This topic deserves a blog post or more to cover appropriately. I’ll come back to it at some point soon.


10. Not Knowing Your Own Strengths and Weaknesses

Whether it comes to coming up with an idea for a business to start or overseeing the growth of your business, it’s crucial to have a solid handle on both your strengths and weaknesses.

If you’re at the point where you’ve not yet started a business, you’ll see a lot more success and see it sooner by focusing on ideas where you can spend most of your time utilizing your strengths.

If you have a business that is growing, you’ll want to spend a greater percentage of the time on the things you do best within your business and delegating/outsourcing those things you are weaker at to others.

I’ve worked with people who provide a single skilled service as their business who learned that to maximize their income, they brought on an assistant to handle marketing, communications with prospects, quotations, scheduling, invoicing, bookkeeping and accounts receivable/payable.  One skilled graphics designer I worked with was making $50k a year – a decent amount – but was able to turn this into $200k by paying a part-time assistant $20k a year to do everything except design. It took a year to quadruple his income.


I could probably list another 100 or so reasons why people may not be achieving the level of success they want to. But these are the big ones. Most people who do an honest self-assessment of where they stand with regards to each of these 10 barriers – and making adjustments – will see dramatic improvements.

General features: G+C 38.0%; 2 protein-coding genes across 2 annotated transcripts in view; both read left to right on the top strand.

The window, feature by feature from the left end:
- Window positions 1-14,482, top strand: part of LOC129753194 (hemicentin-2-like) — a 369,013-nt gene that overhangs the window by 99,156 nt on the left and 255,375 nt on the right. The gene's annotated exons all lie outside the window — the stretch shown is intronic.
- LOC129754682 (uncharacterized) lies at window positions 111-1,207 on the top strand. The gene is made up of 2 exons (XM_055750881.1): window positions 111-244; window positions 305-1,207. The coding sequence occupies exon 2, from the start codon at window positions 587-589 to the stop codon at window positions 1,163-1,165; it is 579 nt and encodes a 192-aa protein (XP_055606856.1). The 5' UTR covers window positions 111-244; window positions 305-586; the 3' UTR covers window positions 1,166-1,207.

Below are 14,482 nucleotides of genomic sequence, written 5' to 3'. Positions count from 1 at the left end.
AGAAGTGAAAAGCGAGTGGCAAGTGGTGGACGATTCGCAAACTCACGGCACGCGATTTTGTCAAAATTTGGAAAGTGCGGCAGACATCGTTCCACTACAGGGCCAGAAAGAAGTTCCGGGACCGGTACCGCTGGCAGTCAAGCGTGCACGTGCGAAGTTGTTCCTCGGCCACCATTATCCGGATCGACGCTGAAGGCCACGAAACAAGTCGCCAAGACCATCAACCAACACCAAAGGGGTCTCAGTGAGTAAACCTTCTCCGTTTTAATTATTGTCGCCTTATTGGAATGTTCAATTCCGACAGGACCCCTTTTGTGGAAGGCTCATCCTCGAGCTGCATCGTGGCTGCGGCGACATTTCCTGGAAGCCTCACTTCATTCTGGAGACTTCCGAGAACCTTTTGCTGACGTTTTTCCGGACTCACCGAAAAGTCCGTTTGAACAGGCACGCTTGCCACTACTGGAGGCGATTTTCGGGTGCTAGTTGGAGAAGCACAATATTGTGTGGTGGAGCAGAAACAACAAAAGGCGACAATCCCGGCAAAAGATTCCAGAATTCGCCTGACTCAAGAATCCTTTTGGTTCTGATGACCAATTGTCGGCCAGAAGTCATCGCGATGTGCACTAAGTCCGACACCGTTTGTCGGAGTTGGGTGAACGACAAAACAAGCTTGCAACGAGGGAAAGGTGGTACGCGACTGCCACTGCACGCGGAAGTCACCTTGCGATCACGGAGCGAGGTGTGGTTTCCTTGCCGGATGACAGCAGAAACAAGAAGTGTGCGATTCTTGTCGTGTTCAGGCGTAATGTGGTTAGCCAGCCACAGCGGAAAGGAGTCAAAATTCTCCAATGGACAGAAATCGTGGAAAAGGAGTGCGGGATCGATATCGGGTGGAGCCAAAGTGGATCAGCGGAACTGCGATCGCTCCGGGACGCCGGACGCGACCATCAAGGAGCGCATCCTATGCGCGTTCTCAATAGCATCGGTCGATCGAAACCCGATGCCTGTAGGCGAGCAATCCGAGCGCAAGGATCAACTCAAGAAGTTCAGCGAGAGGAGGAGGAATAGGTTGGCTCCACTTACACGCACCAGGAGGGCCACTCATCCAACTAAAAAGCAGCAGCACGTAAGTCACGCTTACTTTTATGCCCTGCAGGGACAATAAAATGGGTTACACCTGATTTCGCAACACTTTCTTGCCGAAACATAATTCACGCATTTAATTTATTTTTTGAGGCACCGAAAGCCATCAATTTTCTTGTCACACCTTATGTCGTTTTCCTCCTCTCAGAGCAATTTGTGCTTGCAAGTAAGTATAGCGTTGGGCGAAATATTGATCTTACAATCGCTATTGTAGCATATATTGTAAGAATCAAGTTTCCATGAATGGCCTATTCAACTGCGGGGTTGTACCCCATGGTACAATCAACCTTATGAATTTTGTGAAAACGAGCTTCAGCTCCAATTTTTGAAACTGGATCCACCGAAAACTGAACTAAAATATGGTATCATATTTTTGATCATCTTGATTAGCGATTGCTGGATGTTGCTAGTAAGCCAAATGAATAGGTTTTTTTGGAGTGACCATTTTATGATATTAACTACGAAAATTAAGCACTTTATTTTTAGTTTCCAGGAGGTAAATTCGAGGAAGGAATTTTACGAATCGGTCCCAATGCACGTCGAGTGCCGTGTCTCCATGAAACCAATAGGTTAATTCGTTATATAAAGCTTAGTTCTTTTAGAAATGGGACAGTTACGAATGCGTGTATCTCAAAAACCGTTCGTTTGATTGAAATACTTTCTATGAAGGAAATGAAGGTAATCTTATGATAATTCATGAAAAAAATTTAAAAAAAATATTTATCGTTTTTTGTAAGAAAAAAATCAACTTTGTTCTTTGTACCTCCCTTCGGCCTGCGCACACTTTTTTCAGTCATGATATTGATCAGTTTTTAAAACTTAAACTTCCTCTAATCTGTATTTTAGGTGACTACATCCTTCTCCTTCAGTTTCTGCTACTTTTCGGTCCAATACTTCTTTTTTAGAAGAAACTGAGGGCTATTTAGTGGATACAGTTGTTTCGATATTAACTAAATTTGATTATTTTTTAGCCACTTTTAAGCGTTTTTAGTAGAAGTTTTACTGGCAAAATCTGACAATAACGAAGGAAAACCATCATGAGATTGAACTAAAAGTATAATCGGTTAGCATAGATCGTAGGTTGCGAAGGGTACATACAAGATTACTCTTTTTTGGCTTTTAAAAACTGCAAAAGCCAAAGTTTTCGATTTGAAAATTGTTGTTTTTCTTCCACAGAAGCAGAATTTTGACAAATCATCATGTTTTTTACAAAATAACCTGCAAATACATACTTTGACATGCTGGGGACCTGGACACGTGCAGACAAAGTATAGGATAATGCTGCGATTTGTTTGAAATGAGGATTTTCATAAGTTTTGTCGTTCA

Lately, I’ve been getting tons of requests from people wanting assistance to help them turn their business around. I’m willing to take on a handful of people who need some guidance who are committed to seeing their businesses and income grow substantially. Here’s how it will work: 1. You’ll get a client intake form you’ll need to complete and return (this will help me ensure a. we’re a good fit b. what your goals are and how I can help you) 2. If accepted, we’ll schedule a one hour one-on-one call on Skype. We’ll do a solid run-through of where you are and where you want to go and you’ll have “homework” to complete 3. You’ll have access to me up to 4 times a month for “pressing” issues via email 4. Every month, we’ll get together again on Skype for up to 30 minutes to review progress and homework then get you fast tracked for your next assignments.  5. I’ll provide you with complimentary access to my upcoming business training materials.  Interested in knowing more? Contact my team and we’ll get you the client intake form and details.